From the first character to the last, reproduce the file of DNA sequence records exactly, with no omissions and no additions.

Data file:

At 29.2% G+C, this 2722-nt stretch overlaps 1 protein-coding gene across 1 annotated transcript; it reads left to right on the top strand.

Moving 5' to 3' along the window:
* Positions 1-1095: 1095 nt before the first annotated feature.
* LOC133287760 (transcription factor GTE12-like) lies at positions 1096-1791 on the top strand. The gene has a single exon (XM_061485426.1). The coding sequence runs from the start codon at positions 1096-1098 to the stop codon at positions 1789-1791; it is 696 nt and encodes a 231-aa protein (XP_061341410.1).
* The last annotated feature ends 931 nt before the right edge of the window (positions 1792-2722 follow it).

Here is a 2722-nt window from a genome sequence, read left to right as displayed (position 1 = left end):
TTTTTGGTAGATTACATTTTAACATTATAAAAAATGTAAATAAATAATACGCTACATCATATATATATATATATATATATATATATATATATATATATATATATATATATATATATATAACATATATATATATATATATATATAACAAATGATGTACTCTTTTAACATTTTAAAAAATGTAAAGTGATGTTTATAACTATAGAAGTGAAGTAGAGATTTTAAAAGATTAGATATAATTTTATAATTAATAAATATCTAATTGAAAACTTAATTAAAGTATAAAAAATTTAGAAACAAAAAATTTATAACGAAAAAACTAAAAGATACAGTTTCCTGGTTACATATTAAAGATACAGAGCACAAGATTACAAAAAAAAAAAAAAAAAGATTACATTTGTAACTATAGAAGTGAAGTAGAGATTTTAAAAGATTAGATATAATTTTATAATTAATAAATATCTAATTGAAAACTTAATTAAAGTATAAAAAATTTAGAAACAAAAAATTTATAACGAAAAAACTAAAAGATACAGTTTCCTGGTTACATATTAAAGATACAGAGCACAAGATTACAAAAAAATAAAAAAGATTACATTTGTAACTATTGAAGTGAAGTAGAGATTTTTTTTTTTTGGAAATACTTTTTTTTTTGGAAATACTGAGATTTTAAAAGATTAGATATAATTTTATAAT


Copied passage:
At 29.2% G+C, this 2722-nt stretch overlaps 1 protein-coding gene across 1 annotated transcript; it reads left to right on the top strand.

Moving 5' to 3' along the window:
* Positions 1-1095: 1095 nt before the first annotated feature.
* LOC133287760 (transcription factor GTE12-like) lies at positions 1096-1791 on the top strand. The gene has a single exon (XM_061485426.1). The coding sequence runs from the start codon at positions 1096-1098 to the stop codon at positions 1789-1791; it is 696 nt and encodes a 231-aa protein (XP_061341410.1).
* The last annotated feature ends 931 nt before the right edge of the window (positions 1792-2722 follow it).

Here is a 2722-nt window from a genome sequence, read left to right as displayed (position 1 = left end):
TTTTTGGTAGATTACATTTTAACATTATAAAAAATGTAAATAAATAATACGCTACATCATATATATATATATATATATATATATATATATATATATATATATATATATATATATATATAACATATATATATATATATATATATAACAAATGATGTACTCTTTTAACATTTTAAAAAATGTAAAGTGATGTTTATAACTATAGAAGTGAAGTAGAGATTTTAAAAGATTAGATATAATTTTATAATTAATAAATATCTAATTGAAAACTTAATTAAAGTATAAAAAATTTAGAAACAAAAAATTTATAACGAAAAAACTAAAAGATACAGTTTCCTGGTTACATATTAAAGATACAGAGCACAAGATTACAAAAAAAAAAAAAAAAAGATTACATTTGTAACTATAGAAGTGAAGTAGAGATTTTAAAAGATTAGATATAATTTTATAATTAATAAATATCTAATTGAAAACTTAATTAAAGTATAAAAAATTTAGAAACAAAAAATTTATAACGAAAAAACTAAAAGATACAGTTTCCTGGTTACATATTAAAGATACAGAGCACAAGATTACAAAAAAATAAAAAAGATTACATTTGTAACTATTGAAGTGAAGTAGAGATTTTTTTTTTTTGGAAATACTTTTTTTTTTGGAAATACTGAGATTTTAAAAGATTAGATATAATTTTATAAT